The Canadian Intellectual Property Office has initiated two short consultations (January 29 to February 28, 2010) for proposed Practice Notices regarding section 12(1)(b) of the Trade-marks Act. Section 12(1)(b) provides that “a trademark is registrable if it is not, whether depicted, written or sounded, either clearly descriptive or deceptively misdescriptive in the English or French language of the character or quality of the wares or services in association with which it is used or proposed to be used or of the conditions of or the persons employed in their production or of their place of origin”. The two proposed Practice Notices address the application of 12(1)(b) to professional designations and to abbreviations, acronyms and initials.
If research discloses that an applied for trademark consists of a professional designation, the examiner will apply a first impression test to determine whether a consumer would assume the goods and services are produced by a professional with a designation similar to the applied-for trademark and if so, the trademark will be unregistrable, being clearly descriptive of the persons employed in the production of the wares and services. The addition of an abbreviation, acronym or initial to the professional designation will not make the trademark registrable.
A trademark that consists of or contains an abbreviation, acronym or initial will be considered unregistrable if considered as a whole and if as a matter of first impression the abbreviation, acronym or initial is clearly descriptive or deceptively misdescriptive of the wares and services. Moreover, the addition of an abbreviation, acronym or initial to a clearly descriptive word or phrase will not render it registrable as a trademark.
The changes arise in light of a recent Federal Court decision, College of Traditional Chinese Medicine Practitioners and Acupuncturists of British Columbia v. Council of Nature Medicine College of Canada, that considered some 39 trademark applications and registrations containing abbreviations, acronyms and initials and allegedly confusing with certain professional designations.
The Plaintiff, a provincial body set up under British Columbia’s Health Professions Act to regulate the practice of traditional Chinese medicine and acupuncture, granted and controlled the use of various titles, including Doctor of Traditional Chinese Medicine (Dr. TCM) and Registered Acupuncturist (R. Ac.). The Defendant was set up as a non-profit company under federal legislation and created educational programs and examinations in the field of traditional Chinese medicine which were offered by private schools. The Defendant also proceeded to apply for and register trademarks for the various educational programs and licence graduates of the programs to use the trademarks. The trademarks the Defendant registered included D.C.T.M. (DOCTOR OF TRADITIONAL CHINESE MEDICINE), REGISTERED D.P.C.M., D.P.C.M. (DOCTORATE IN PHILOSOPHY IN CHINESE MEDICINE), R. AC (REGISTERED ACUPUNCTURISTS). There were a total of some 39 marks, some registered, some only applied for, although 24 of the marks were not ruled on by the Court because they were not set out in the Statement of Claim.
Extensive evidence was lead regarding the regulation of traditional Chinese medicine and, more importantly, the licences granted by the Defendant, the Defendant’s assertion that the Plaintiff was infringing its trademarks and the confusion arising in respect of the use of the trademarks by the Defendant’s licencees.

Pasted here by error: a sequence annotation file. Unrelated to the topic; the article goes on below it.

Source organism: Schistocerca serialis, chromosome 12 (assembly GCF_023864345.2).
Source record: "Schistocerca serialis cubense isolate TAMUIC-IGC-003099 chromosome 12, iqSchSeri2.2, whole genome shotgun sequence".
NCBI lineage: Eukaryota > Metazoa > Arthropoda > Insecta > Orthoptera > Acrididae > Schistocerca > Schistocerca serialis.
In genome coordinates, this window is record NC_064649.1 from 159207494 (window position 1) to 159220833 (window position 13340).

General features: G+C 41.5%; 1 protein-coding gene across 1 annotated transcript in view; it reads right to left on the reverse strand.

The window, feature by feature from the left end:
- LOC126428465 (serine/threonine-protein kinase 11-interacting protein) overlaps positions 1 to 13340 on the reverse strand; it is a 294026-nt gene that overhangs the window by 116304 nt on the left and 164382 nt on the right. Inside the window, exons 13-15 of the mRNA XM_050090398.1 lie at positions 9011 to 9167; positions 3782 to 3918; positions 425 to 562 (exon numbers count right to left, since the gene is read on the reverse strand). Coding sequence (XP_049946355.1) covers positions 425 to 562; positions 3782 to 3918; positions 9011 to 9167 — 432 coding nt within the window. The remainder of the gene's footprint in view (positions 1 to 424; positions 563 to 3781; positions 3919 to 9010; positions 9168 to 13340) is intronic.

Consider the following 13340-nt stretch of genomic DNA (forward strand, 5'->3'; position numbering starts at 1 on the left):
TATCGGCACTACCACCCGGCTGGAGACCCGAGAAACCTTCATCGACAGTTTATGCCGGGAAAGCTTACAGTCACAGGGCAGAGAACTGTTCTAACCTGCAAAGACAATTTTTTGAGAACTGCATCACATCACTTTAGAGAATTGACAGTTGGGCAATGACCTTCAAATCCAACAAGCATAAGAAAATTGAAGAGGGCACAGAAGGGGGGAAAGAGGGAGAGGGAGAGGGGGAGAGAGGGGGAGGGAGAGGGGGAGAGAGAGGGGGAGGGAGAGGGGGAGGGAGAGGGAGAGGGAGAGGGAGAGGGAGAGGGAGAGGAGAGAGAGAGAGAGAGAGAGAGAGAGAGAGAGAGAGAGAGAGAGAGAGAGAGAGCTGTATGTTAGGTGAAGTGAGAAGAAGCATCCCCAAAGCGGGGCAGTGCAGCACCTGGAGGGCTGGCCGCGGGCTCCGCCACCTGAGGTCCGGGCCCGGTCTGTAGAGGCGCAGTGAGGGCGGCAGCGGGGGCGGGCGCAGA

The Court agreed that the matter could proceed by summary trial and accepted the Plaintiff’s argument that the marks were contrary to section 12(1)(b) of the Act, being clearly descriptive or deceptively misdescriptive at the time they were applied for. The Court noted that terms such as Dr. TCM and D.T.C.M. had been used in Yellow Page advertisements since 1995 to refer to a doctor of traditional Chinese medicine and trademarks such as REGISTERED D.P.C.M. were so similar that they remained descriptive, particularly when REGISTERED had been disclaimed.
Moreover, the Court was not convinced that the acronyms served to distinguish any of the trademarks because there was also a descriptive phrase dominating the trademarks. The Court concluded that an everyday user, faced with the acronyms and descriptive phrases, would conclude that doctors and acupuncturists delivering services in association with the trademarks were regulated as a professionals. Thus, the marks were not registrable. The Court then went on to find that the marks were contrary to section 10 of the Act (which prohibits adoption as a trade-mark of a mark that has by ordinary commercial usage become recognized as designating the kind, quality, quantity, destination, value, place of origin or date of production of any wares or services), as well as 7(d) of the Act (which prohibits a person from using a description in association with wares or services that is false in a material respect or likely to mislead the public).
Thus, the Defendant’s attempt to circumvent a provincial regulatory body by registering and licensing trademarks that appeared to be professional designations was not acceptable as a matter of trademark law. To ensure that the Trade-marks Office does not approve similar marks in the future, CIPO is seeking to clarify in the proposed Practice Notices just when professional designations and acronyms will be contrary to section 12(1)(b).